Another reason why I wanted to ride the course was to get comfortable on the turns. The course is a lollipop shape, where you have an out and back, and then looped around a business park. The 180 on the out and back hadn’t been swept so there was gravel and dirt at the turn, and one of the turns in the business park was cobble, so I would not be flying through the turns-mental notes made. I made it back to transition, and then headed down to the water for the race to start.
What the course looks like from above-just ride the perimeter of the lollipop. Also, hands down, the best type of lollipop, and the best kind of tootsie roll pop.
The race went through a marina. The athletes were lined up on a dock, and then allowed to jump in for the race to start. While stretching on the dock waiting for permission to jump in, I heard a voice behind me-it was the speedo man (Jacob) from HITS Napa-the guy who had trounced me on the run. We exchanged pleasantries, but in my mind, I was off my game. I hadn’t been feeling 100% from the rough week of training a week ago, and I am going through lifeguard training again with East Bay Regional Park District, so the day before I had to do around 200 pushups, so I knew that I would be stressed on the race. Having him in the race was just another thing for me to think about.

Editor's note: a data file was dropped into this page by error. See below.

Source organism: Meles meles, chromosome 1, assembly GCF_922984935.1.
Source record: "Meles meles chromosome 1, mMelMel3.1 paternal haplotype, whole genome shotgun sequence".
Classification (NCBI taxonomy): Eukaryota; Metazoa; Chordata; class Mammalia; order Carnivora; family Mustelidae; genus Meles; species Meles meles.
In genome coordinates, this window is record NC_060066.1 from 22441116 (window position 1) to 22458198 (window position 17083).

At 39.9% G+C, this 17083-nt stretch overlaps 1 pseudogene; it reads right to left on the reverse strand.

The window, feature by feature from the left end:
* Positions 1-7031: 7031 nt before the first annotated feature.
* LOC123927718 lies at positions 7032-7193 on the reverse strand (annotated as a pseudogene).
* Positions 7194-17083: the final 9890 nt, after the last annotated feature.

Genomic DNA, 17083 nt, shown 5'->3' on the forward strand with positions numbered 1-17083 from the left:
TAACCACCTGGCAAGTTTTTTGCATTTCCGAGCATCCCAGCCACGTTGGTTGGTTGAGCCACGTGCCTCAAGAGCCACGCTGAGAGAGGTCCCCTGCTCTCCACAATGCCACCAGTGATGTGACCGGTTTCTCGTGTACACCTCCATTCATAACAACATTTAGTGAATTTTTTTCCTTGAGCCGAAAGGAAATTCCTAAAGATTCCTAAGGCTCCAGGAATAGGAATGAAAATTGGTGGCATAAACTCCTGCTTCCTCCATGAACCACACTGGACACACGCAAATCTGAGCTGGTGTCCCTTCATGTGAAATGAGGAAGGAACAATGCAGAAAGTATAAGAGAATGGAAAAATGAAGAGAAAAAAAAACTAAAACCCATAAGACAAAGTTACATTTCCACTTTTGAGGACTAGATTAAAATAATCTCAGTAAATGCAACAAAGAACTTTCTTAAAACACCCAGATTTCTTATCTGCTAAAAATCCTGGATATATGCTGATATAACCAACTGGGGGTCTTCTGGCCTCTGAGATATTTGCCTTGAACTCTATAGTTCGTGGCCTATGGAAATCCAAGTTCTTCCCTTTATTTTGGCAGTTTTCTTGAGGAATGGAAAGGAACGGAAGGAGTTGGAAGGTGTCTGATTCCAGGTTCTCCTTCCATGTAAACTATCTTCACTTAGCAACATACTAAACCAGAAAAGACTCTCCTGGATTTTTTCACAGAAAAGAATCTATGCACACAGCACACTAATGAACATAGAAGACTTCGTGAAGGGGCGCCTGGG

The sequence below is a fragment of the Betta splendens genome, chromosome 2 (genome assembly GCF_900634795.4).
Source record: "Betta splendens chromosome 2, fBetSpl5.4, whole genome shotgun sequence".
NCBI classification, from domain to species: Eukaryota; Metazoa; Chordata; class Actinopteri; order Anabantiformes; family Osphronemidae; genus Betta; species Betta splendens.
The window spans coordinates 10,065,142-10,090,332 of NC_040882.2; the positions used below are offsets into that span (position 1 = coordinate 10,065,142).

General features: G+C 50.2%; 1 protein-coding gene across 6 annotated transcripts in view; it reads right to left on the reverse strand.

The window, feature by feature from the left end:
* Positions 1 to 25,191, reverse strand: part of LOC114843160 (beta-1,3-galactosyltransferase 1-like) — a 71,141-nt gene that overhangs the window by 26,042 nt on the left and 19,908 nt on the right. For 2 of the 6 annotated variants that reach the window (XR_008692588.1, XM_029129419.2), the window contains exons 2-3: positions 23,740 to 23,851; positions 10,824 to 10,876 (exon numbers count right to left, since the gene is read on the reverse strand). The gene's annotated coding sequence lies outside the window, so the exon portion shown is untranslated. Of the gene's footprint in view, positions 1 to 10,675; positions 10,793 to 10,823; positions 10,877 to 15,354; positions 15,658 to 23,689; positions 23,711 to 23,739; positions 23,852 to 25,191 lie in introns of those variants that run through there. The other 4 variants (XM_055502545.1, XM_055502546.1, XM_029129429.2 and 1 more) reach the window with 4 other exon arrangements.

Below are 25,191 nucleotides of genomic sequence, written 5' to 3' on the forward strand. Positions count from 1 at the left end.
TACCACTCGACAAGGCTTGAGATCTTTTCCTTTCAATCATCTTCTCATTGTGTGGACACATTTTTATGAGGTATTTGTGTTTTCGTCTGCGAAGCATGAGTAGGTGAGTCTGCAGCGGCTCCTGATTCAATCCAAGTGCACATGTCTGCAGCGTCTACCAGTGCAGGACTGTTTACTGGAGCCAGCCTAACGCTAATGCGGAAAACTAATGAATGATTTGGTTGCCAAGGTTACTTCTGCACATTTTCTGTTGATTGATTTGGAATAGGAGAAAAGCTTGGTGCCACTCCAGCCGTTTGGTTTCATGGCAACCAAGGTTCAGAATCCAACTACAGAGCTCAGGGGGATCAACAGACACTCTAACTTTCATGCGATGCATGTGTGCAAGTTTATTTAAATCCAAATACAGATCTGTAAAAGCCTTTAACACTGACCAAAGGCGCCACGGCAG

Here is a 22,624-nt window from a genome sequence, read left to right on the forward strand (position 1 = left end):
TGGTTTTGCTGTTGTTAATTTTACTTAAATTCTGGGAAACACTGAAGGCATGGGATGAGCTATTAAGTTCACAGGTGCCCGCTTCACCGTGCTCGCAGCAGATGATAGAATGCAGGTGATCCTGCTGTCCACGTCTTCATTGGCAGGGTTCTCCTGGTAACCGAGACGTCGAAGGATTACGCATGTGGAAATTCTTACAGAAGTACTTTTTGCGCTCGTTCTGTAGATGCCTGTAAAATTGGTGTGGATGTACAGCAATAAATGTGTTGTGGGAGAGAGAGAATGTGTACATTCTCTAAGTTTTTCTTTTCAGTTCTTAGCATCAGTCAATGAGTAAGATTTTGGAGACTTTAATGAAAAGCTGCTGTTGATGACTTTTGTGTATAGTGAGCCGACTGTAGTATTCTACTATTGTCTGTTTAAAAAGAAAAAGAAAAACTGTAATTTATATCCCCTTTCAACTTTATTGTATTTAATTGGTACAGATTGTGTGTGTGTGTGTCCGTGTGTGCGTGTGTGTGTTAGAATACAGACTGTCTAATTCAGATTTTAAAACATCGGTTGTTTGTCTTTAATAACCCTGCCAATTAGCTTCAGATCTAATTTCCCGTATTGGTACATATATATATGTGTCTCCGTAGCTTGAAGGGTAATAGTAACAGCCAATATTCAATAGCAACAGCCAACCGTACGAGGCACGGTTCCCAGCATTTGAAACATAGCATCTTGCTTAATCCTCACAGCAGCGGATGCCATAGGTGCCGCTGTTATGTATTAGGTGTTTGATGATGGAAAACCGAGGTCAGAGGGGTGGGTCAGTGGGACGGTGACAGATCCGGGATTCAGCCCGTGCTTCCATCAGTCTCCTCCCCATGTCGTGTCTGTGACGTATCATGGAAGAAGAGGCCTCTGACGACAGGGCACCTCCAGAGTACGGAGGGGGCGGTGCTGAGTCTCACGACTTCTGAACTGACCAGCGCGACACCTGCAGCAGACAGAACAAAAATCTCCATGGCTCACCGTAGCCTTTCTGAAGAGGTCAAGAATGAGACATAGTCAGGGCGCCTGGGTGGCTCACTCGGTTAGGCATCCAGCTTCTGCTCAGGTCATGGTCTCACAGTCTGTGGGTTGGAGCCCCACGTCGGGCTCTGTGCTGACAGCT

I hopped in the water and tried to stretch out. In the water, I was recognized by another competitor as being a swimmer because I was wearing swedes.
The universal sign of a swimmer-cheap goggles. They used to cost $1.25, now they are an outrageous $3.95. All for a strap, plastic, and string.
I laughed and we talked for a bit about how we were going to get passed on the bike and run. I knew it to be true, and thought about altering my game plan with Jacob here. I had wanted to try to throw down as hard as I can on the swim and bike, and hold on the run, but with Jacob here, I changed it: hold the swim constant, and then hammer the bike and run and pray that it would be enough. (Changing game plans is generally a bad idea, but hey… I don’t actually have an excuse for doing this).